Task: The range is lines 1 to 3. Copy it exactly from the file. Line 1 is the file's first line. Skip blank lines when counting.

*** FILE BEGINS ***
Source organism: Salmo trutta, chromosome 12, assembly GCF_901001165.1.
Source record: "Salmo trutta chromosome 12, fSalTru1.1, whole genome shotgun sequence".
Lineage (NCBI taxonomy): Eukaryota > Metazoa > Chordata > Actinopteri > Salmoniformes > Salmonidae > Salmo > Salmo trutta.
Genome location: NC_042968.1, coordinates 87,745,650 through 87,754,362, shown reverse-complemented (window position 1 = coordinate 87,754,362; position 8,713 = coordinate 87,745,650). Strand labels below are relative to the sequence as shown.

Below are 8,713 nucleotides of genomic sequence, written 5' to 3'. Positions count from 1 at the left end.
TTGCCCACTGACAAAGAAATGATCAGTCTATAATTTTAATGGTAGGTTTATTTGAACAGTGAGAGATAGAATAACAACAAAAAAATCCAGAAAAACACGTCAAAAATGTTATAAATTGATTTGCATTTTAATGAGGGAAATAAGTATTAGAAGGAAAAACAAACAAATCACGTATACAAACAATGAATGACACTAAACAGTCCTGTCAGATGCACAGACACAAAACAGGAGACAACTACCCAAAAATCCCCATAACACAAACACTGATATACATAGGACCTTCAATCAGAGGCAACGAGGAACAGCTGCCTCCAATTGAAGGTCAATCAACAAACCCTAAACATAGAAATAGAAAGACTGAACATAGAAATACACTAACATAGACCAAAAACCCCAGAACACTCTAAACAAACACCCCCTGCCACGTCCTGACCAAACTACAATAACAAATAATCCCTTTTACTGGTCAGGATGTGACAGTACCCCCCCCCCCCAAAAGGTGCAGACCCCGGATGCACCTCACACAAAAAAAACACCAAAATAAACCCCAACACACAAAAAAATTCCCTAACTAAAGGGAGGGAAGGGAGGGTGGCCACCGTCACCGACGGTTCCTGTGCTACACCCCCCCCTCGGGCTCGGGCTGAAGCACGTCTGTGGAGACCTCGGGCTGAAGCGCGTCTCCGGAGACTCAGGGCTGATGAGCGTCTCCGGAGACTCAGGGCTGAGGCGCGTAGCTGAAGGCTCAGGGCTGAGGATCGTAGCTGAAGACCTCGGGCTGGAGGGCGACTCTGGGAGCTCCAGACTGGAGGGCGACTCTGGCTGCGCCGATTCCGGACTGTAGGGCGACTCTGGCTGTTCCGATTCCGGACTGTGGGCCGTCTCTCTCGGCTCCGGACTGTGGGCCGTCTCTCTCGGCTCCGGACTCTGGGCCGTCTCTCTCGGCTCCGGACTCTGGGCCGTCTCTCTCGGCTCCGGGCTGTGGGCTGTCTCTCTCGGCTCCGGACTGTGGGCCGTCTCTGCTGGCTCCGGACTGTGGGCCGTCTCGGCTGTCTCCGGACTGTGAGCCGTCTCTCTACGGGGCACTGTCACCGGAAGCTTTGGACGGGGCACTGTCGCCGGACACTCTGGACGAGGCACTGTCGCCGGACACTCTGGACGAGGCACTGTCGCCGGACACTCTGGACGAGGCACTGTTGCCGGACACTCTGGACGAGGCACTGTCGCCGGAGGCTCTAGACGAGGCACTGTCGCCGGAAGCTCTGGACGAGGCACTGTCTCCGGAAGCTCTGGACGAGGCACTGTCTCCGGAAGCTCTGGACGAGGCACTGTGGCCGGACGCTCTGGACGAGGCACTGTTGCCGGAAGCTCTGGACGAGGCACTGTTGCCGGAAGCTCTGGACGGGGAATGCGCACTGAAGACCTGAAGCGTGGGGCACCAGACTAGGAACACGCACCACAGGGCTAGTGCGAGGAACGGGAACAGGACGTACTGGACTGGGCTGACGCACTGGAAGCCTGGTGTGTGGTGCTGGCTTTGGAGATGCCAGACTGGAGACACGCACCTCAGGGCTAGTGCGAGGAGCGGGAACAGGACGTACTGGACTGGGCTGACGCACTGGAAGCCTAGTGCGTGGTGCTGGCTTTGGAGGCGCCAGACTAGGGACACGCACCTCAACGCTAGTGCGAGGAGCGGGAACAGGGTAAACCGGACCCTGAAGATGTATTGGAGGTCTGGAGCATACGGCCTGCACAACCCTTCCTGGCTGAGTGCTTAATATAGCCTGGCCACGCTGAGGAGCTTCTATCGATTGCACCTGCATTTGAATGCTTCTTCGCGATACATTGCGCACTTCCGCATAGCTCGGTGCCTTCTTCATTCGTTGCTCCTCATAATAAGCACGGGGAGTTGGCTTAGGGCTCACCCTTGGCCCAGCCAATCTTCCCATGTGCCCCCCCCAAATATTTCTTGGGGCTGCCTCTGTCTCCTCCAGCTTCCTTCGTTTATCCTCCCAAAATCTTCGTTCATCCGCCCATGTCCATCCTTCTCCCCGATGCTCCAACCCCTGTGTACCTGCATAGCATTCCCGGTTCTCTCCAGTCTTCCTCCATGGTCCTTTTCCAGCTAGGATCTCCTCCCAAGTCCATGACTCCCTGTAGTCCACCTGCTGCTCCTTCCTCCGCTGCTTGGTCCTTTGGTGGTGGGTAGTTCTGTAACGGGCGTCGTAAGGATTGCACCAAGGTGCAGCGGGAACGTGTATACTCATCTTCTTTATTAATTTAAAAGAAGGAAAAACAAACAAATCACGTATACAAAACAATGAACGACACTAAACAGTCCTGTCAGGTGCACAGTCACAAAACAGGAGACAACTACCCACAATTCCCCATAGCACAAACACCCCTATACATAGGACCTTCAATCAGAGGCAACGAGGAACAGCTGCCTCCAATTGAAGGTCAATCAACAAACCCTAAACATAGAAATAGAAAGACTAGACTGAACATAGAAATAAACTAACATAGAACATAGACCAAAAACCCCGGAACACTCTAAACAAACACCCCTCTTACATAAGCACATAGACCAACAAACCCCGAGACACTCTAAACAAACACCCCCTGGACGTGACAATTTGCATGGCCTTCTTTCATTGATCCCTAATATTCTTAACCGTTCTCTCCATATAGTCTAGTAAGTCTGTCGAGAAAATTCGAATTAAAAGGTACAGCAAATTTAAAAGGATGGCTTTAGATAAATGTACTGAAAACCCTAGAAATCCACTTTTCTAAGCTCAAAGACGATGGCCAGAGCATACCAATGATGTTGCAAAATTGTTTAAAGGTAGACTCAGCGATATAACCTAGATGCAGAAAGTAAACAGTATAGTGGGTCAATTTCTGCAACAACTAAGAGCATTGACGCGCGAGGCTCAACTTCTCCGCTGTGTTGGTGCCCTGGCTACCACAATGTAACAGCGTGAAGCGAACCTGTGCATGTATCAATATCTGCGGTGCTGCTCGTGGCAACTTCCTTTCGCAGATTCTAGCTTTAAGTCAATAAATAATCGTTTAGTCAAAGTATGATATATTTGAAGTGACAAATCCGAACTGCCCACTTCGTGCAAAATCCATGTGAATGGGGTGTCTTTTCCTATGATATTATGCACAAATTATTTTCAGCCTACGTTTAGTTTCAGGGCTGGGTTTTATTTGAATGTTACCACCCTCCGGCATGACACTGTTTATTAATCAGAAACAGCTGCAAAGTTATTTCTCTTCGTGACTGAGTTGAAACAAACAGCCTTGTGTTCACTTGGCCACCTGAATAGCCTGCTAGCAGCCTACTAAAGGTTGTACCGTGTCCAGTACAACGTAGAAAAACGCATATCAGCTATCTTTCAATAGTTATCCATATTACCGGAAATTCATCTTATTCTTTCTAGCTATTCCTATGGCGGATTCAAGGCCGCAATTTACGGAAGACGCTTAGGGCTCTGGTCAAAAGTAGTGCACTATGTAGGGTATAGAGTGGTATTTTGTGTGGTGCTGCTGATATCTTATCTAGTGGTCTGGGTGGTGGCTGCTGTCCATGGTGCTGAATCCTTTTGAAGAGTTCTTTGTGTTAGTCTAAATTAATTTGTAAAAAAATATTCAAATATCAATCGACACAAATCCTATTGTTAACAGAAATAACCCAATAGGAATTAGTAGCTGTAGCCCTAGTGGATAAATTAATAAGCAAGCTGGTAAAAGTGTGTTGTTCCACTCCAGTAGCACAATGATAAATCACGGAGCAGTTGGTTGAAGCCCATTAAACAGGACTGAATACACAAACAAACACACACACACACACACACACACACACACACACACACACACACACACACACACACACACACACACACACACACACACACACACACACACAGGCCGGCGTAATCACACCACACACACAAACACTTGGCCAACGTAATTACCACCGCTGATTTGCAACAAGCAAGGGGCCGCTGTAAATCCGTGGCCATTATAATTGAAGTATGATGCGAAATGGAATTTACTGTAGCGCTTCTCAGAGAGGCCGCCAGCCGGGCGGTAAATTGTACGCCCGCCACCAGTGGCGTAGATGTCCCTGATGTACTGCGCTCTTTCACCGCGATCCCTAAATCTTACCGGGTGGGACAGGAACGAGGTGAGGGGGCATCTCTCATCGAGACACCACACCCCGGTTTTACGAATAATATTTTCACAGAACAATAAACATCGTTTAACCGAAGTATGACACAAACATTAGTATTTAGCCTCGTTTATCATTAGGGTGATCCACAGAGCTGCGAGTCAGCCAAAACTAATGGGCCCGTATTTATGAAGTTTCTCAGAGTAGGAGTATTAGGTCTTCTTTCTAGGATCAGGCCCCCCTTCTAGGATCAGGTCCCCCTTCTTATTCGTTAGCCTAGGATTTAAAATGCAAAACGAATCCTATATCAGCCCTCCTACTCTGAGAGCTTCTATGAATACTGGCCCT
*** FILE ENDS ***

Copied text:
Source organism: Salmo trutta, chromosome 12, assembly GCF_901001165.1.
Source record: "Salmo trutta chromosome 12, fSalTru1.1, whole genome shotgun sequence".
Lineage (NCBI taxonomy): Eukaryota > Metazoa > Chordata > Actinopteri > Salmoniformes > Salmonidae > Salmo > Salmo trutta.